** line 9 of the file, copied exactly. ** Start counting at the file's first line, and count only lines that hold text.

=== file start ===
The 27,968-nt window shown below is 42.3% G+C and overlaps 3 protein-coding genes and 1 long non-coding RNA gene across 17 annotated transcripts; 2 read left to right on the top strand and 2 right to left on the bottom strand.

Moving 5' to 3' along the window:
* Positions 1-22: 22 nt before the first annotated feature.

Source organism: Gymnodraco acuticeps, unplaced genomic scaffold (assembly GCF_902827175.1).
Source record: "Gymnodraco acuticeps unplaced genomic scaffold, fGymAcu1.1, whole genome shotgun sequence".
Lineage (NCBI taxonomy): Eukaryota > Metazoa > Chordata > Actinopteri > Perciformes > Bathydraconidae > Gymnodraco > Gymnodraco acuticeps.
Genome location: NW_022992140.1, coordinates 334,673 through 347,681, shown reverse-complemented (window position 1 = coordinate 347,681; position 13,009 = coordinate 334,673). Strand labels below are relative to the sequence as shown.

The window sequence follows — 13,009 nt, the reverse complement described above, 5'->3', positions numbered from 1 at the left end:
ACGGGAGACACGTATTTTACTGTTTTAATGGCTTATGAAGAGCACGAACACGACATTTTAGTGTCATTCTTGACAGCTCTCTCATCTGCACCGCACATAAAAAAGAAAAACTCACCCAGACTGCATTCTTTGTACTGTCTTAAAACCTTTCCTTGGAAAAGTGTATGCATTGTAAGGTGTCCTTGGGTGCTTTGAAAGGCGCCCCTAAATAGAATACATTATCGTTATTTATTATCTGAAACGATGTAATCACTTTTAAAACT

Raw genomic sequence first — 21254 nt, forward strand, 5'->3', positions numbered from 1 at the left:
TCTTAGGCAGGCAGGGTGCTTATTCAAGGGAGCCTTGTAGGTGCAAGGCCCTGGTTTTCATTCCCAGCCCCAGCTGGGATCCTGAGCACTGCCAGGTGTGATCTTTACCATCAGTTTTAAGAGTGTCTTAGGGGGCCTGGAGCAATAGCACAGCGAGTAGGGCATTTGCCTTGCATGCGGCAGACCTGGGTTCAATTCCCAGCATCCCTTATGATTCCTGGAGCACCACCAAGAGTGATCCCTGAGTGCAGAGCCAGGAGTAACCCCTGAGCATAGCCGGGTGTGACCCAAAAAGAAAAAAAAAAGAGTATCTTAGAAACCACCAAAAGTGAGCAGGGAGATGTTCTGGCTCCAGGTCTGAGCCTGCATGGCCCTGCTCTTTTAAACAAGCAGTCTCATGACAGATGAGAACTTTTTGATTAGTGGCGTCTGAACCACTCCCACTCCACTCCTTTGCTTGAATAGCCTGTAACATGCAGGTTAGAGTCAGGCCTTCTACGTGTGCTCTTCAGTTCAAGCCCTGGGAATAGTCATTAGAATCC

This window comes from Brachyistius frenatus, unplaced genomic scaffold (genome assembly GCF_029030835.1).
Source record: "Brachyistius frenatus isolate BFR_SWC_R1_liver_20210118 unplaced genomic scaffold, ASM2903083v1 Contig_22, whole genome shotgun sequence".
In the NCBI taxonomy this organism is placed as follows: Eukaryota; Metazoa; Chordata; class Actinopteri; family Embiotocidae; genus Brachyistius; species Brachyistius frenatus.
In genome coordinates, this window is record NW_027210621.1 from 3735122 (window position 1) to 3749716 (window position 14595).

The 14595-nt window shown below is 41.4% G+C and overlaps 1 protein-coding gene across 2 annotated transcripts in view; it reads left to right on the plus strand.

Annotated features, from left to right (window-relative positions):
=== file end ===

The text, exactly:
ACGGGAGACACGTATTTTACTGTTTTAATGGCTTATGAAGAGCACGAACACGACATTTTAGTGTCATTCTTGACAGCTCTCTCATCTGCACCGCACATAAAAAAGAAAAACTCACCCAGACTGCATTCTTTGTACTGTCTTAAAACCTTTCCTTGGAAAAGTGTATGCATTGTAAGGTGTCCTTGGGTGCTTTGAAAGGCGCCCCTAAATAGAATACATTATCGTTATTTATTATCTGAAACGATGTAATCACTTTTAAAACT